Justice Department Honors Law Enforcement Officers and Deputies in Second Annual Attorney General’s Award For Distinguished Service in Policing
Attorney General Jeff Sessions and Justice Department leadership today announced the recipients of the Second Annual Attorney General’s Award for Distinguished Service in Policing, recognizing the exceptional work of 25 law enforcement officers and deputies from 12 jurisdictions across the country.
“The Trump Administration supports law enforcement at all levels—and we always will,” said Attorney General Sessions. “Today’s awards honor the incredible work that is being done across this country every day. This Department of Justice takes pride in announcing today’s winners of the Attorney General’s Award for Distinguished Service in Policing.”
The Justice Department has been committed to supporting law enforcement and continues to back the “women and men in blue,” as directed by President Trump’s February 2017 Executive Order. The Department has recently awarded grants to assist law enforcement and first responders who supported mass shootings in Las Vegas, Nevada, Parkland, Florida, and Santa Fe, Texas. In addition, the Department has helped police departments across America to hire hundreds more police officers through the COPS grant program.
The Attorney General’s Award recognizes individual state, local, and tribal sworn rank-and-file police officers and deputies for exceptional efforts in policing. The awarded officers and deputies have demonstrated active engagement with the community in one of three areas: criminal investigations, field operations or innovations in community policing. The Department received 207 nominations for 469 individuals ranging from state police departments, to local police, to campus public safety agencies. This award highlights the work that officers and deputies do to prevent, intervene in, and respond to crime and public safety issues. The individuals recognized today are listed below:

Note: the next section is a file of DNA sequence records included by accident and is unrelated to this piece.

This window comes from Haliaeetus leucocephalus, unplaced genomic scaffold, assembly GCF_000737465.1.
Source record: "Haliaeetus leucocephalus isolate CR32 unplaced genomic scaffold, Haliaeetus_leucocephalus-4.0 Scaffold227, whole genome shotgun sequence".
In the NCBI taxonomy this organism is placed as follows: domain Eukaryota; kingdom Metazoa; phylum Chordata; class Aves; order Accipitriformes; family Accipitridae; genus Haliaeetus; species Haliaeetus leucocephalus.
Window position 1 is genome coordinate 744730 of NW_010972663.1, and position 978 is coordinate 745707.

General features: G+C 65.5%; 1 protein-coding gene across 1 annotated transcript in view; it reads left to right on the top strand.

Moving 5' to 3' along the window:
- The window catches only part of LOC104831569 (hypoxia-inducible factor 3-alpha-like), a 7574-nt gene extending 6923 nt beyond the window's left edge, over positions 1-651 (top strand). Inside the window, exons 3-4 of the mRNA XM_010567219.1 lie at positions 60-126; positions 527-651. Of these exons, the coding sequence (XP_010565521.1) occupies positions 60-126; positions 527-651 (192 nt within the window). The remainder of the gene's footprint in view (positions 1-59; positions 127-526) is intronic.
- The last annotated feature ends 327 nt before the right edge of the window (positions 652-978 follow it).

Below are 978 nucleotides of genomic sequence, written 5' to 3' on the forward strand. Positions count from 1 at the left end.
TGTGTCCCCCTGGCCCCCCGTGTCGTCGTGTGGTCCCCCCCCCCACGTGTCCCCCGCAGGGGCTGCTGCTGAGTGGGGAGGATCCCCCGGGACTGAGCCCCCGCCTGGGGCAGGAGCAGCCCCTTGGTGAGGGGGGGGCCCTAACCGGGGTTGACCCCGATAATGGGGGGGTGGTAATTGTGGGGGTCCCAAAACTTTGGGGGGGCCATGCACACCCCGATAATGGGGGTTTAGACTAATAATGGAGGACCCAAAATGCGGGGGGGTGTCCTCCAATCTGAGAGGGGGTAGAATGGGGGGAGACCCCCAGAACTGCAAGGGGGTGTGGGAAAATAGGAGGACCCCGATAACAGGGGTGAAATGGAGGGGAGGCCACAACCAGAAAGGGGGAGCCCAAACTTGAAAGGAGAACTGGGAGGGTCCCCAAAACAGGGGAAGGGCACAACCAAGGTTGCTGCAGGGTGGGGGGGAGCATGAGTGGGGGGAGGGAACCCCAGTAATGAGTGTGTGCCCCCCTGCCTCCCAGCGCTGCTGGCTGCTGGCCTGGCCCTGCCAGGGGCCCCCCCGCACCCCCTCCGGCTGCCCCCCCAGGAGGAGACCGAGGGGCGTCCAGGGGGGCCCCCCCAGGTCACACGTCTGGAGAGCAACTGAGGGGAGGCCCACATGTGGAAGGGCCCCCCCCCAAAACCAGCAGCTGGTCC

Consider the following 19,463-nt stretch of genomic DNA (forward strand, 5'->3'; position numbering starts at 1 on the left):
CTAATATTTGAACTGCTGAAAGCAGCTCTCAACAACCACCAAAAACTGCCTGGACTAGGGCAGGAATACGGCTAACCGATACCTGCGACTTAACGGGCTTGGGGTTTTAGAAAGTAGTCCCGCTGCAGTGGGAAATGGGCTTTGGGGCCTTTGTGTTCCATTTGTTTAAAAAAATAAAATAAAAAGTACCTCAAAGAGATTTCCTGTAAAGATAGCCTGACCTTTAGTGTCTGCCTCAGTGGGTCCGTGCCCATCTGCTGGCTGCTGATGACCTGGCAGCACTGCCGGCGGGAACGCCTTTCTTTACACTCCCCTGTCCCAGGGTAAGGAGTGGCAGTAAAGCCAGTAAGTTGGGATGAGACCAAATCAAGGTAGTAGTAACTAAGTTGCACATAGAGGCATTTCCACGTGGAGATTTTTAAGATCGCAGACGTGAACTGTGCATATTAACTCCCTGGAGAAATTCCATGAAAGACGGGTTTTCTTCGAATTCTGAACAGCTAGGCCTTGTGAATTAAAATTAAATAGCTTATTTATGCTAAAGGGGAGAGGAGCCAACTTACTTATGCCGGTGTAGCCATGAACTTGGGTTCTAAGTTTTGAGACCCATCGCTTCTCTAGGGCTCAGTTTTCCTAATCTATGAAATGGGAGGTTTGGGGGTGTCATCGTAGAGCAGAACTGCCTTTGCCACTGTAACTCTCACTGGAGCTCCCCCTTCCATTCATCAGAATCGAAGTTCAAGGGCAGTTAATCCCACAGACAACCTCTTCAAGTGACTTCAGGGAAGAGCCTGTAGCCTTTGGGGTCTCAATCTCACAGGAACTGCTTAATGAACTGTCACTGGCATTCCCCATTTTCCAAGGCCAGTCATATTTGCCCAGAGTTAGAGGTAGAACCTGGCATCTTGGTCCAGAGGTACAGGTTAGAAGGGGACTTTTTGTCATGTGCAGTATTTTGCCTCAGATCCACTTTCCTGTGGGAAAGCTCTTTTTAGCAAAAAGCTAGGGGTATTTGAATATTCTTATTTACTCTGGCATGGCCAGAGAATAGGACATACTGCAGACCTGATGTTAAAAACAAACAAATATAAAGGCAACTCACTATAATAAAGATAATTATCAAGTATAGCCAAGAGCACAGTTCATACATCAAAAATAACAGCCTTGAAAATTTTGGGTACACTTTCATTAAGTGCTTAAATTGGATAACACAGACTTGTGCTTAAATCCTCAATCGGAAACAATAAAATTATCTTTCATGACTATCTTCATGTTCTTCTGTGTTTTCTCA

INNOVATIONS IN COMMUNITY POLICING
Sergeant Sean Crotty of the Little Egg Harbor Police Department, New Jersey:
Sergeant Sean Crotty is the school resource officer at the local high school. His main responsibility is the protection of the school community. However, he also takes on the arguably greater role of getting involved with students, shaping the way they view law enforcement, and helping mold them into productive community members. While Sergeant Crotty’s “beat” is the high school, this does not limit him to creating relationships with the younger students in the community. In his years with the department, Sergeant Crotty started a Junior Police Academy for middle school students, enhanced free Police Athletic League (PAL) programs, and added a Junior Police Explorers program.
Detective John Rastetter of the Canton Police Department, Ohio:
Detective Michael Rastetter’s work with those suffering from opioid addiction has set him apart among a department full of dedicated officers continuously looking for innovative ways to serve their community. Detective Rastetter became the point person for the newly created Stark County Outreach Support (SOS) team, a quick response team made up of a nurse, a social worker and a vice detective. SOS has engaged 70 overdose survivors and 33 family members, connected 30 individuals with rehabilitation services and provided 19 Naloxone kits, leading to a reduction of nearly 60 percent in opioid-related overdose deaths in 2017. Detective Rastetter is a large part of the success of the program and decline in the overdose deaths.
Officer Laurie Reyes of the Montgomery County Police Department, Maryland: